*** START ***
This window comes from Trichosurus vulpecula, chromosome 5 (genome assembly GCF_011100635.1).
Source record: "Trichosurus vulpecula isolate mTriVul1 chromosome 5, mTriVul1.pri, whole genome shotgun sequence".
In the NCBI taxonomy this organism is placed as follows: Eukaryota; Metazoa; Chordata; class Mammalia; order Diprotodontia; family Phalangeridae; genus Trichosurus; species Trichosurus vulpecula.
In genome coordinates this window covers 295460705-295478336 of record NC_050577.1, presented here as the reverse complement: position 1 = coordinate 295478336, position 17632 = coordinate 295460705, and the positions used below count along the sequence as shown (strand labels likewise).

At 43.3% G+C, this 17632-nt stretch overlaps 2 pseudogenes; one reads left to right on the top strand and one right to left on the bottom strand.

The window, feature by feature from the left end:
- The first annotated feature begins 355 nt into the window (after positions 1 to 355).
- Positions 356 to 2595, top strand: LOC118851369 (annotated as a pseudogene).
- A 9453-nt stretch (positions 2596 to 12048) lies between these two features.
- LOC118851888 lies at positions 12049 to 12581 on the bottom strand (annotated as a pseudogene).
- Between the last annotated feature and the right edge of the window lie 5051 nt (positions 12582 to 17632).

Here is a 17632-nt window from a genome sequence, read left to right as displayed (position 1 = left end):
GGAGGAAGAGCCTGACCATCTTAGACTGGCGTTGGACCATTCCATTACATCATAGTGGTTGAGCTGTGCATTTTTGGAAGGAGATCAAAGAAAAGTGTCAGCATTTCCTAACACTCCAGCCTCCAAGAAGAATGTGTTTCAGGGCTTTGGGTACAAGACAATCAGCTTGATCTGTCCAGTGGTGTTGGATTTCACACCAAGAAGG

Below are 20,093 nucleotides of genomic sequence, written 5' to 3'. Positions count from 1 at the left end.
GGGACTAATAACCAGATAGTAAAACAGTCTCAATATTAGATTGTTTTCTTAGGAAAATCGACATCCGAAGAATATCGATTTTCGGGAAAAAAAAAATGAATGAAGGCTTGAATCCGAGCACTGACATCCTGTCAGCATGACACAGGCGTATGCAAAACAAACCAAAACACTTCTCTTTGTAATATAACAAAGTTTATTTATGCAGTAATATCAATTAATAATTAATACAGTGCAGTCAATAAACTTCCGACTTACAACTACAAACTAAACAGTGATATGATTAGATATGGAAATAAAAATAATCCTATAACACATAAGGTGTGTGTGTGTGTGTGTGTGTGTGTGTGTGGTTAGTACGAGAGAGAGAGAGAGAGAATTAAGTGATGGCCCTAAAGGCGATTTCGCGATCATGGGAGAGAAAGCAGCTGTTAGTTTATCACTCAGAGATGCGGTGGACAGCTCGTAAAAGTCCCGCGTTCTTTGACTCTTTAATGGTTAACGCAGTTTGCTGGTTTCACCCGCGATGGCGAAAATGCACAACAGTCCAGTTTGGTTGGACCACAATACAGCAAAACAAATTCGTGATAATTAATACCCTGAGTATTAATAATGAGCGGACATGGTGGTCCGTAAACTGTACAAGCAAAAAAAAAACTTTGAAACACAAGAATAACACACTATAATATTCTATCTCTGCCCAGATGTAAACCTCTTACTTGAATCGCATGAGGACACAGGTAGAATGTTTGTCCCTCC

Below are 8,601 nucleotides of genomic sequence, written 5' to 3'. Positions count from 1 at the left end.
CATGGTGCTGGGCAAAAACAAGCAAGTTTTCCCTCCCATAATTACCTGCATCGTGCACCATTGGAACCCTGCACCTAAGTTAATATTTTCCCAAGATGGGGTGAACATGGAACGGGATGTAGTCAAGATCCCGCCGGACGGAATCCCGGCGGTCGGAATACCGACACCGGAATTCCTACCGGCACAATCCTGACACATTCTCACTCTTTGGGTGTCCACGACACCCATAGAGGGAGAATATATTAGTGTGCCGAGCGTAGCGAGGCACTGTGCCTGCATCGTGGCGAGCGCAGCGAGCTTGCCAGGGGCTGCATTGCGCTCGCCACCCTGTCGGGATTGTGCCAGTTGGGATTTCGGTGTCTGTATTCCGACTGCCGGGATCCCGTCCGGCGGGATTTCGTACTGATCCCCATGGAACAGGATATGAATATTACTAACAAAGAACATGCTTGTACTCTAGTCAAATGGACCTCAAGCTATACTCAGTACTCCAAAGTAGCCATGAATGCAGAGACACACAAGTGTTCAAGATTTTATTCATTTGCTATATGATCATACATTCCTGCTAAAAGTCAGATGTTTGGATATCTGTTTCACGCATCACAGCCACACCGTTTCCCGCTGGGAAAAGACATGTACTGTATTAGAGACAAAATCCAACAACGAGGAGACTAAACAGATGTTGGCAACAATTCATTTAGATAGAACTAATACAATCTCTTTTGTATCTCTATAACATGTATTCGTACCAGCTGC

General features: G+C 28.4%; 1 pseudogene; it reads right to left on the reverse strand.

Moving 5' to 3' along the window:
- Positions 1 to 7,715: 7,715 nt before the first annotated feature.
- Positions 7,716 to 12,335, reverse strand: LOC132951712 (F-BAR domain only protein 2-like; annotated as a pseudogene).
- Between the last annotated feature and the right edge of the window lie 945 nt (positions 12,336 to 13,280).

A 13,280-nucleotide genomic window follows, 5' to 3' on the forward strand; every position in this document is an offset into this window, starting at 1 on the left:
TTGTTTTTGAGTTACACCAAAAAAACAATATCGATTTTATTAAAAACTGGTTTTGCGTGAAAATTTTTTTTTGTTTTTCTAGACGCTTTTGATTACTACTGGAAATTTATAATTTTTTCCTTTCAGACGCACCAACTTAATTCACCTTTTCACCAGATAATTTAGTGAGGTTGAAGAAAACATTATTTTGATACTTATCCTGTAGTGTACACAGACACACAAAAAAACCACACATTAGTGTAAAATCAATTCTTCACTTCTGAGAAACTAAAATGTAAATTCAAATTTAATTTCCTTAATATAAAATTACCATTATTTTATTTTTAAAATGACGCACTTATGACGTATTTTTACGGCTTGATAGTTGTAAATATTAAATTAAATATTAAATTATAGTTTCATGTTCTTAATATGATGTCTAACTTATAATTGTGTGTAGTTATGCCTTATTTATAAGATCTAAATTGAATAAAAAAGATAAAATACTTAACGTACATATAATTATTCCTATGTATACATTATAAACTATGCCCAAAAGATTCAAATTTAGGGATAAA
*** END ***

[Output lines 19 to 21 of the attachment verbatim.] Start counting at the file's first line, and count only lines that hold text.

Moving 5' to 3' along the window:
- Positions 1 to 7,715: 7,715 nt before the first annotated feature.
- Positions 7,716 to 12,335, reverse strand: LOC132951712 (F-BAR domain only protein 2-like; annotated as a pseudogene).